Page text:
The schematic diagram of the transmission line under initial tension is shown in Figure 1(a). The initial configuration can be expressed simply using parabolic shape function as where is the sag at the lowest point of the line and is the span length. The line is modeled as a flexible centerline with rigid cross-sections shown in Figure 1(c) which is orthogonal to the axis. This configuration is planar that belongs to the vertical plane (- ). And is the modification of the angle of attack introduced by the vertical velocity .

fig1
Figure 1: Model of the transmission line.

The displacement of an arbitrary line element is described schematically in Figure 1(b). is the initial position with the line vector and is the movement position with the changed vector taken from the line at the time . And suppose that the displacements of the start and the end in and directions are , , and , , respectively. Using arc length formula and neglecting the higher-order terms of the axial deformation, the expression of the line element strain, , can be derived as where the right subscript “” indicates differentiation with respect to coordinate .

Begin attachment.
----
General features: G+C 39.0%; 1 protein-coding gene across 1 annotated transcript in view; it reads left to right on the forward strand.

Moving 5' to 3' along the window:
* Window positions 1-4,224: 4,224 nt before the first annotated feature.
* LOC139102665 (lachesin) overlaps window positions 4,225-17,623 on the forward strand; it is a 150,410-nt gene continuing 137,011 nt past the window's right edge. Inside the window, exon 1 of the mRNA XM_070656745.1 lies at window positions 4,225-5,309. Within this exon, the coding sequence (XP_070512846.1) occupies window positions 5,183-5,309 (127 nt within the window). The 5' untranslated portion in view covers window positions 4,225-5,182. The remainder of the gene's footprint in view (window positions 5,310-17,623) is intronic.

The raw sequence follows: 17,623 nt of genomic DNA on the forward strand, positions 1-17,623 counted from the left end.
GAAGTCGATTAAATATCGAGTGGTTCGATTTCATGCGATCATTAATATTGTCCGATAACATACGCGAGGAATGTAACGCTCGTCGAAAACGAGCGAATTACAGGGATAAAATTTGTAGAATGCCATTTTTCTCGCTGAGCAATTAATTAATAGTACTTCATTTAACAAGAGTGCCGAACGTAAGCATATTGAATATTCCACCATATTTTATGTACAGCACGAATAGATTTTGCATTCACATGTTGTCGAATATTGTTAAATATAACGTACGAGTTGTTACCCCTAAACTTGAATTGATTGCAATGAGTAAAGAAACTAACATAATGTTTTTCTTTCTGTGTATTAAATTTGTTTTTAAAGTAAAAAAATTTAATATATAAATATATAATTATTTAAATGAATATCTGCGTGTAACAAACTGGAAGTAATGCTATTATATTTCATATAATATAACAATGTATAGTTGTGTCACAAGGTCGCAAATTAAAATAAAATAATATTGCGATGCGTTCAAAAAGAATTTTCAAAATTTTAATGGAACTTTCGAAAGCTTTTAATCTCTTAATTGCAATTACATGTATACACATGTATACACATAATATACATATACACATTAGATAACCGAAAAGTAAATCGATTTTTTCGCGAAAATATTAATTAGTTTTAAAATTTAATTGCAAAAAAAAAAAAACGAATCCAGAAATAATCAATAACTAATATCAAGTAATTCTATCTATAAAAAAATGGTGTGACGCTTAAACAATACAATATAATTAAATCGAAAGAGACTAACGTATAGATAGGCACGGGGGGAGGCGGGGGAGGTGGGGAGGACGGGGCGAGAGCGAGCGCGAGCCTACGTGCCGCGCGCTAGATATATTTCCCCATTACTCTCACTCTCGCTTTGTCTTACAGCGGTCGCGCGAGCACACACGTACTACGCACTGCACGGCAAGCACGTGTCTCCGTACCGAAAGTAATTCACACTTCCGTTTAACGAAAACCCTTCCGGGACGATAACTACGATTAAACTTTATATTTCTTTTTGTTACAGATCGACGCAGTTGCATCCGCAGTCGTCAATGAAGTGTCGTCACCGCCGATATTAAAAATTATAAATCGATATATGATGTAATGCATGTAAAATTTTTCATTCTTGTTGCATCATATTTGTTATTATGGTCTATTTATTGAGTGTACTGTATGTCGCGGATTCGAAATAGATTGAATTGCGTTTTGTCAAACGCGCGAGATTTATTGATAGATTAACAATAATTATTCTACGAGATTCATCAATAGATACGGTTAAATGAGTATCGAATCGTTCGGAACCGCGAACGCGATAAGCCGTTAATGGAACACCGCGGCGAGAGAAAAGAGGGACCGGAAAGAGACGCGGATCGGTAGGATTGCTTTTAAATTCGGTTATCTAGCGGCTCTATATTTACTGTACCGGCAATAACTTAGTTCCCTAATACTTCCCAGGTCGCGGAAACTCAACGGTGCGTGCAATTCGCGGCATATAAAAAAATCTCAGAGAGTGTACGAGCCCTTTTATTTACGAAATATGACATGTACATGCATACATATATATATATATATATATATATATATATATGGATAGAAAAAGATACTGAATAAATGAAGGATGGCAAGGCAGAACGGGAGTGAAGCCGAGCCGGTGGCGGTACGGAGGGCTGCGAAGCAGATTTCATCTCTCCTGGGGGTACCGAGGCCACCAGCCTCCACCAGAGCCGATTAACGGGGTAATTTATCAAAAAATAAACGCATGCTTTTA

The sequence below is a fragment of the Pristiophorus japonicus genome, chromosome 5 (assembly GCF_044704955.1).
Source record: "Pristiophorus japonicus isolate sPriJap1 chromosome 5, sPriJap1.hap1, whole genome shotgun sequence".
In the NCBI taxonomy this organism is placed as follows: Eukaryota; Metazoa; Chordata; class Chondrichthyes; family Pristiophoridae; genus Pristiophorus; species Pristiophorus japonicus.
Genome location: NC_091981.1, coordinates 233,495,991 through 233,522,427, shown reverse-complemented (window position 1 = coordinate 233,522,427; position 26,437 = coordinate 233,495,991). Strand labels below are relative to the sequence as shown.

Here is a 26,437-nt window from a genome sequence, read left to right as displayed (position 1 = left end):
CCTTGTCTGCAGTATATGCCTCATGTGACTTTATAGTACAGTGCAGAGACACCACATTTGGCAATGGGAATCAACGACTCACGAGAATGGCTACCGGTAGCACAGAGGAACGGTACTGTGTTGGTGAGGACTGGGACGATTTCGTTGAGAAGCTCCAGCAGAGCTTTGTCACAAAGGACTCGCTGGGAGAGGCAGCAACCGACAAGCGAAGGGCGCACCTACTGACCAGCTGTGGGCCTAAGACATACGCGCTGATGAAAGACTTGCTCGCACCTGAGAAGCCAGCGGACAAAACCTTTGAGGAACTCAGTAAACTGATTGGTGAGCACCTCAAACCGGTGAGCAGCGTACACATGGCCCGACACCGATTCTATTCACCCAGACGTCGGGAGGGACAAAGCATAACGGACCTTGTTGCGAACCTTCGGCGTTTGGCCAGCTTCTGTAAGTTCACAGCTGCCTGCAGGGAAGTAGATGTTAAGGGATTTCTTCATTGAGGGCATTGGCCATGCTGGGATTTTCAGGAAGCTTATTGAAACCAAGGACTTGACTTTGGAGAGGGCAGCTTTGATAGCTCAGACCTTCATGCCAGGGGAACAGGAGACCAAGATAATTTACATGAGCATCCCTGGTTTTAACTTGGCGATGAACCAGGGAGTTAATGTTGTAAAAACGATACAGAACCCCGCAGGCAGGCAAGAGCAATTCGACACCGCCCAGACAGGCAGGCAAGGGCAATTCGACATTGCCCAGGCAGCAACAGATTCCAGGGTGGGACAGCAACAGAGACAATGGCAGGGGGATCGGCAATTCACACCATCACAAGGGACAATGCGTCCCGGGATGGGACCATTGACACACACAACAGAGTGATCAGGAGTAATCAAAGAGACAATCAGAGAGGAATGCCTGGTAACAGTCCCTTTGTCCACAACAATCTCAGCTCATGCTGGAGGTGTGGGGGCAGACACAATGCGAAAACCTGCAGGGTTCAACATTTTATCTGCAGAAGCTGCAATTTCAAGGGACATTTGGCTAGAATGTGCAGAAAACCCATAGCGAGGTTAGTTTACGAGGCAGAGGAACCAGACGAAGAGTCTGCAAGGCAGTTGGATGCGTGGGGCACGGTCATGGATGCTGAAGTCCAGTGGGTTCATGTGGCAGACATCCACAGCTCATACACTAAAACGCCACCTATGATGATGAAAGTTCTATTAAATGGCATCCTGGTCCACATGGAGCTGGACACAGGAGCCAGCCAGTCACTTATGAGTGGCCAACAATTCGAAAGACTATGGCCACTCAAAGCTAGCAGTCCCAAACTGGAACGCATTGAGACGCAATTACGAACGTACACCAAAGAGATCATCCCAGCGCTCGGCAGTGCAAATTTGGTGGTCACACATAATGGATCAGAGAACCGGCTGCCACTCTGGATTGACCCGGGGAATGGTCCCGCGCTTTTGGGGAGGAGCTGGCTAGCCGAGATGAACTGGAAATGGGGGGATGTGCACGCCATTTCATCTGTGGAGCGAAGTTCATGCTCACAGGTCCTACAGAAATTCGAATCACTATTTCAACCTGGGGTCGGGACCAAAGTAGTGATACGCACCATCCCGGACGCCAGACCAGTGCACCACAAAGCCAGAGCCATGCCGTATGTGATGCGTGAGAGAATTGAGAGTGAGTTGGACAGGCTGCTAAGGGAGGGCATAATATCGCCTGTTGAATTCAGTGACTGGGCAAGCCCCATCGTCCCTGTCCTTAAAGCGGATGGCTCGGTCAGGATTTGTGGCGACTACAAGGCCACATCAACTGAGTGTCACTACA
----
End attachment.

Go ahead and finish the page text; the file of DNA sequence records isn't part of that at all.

Then the equations of the line motion are obtained by employing Hamilton principle [29], for example, where is the first-order variational operator, and are the total kinetic and strain energies, respectively, and is the work done by the nonconservative forces. And the , , and are given by where is the mass per unit length, is the elastic modulus, is the cross-section area, is the external load done by the aerodynamic force, is the damping coefficient, and a dot superscript indicates differentiation with respect to time .

Substituting (2.1), (2), and (1) into (3) and omitting axial inertial force, the line motion equation can be obtained [14, 30] as

From (5), it is evident that the line galloping equation introduces the initial stress, the geometric nonlinearity caused by the large deformation, and the aerodynamic nonlinearity caused by the flow. So it is difficult to solve the continuum model directly.

2.2. Aerodynamic Force Model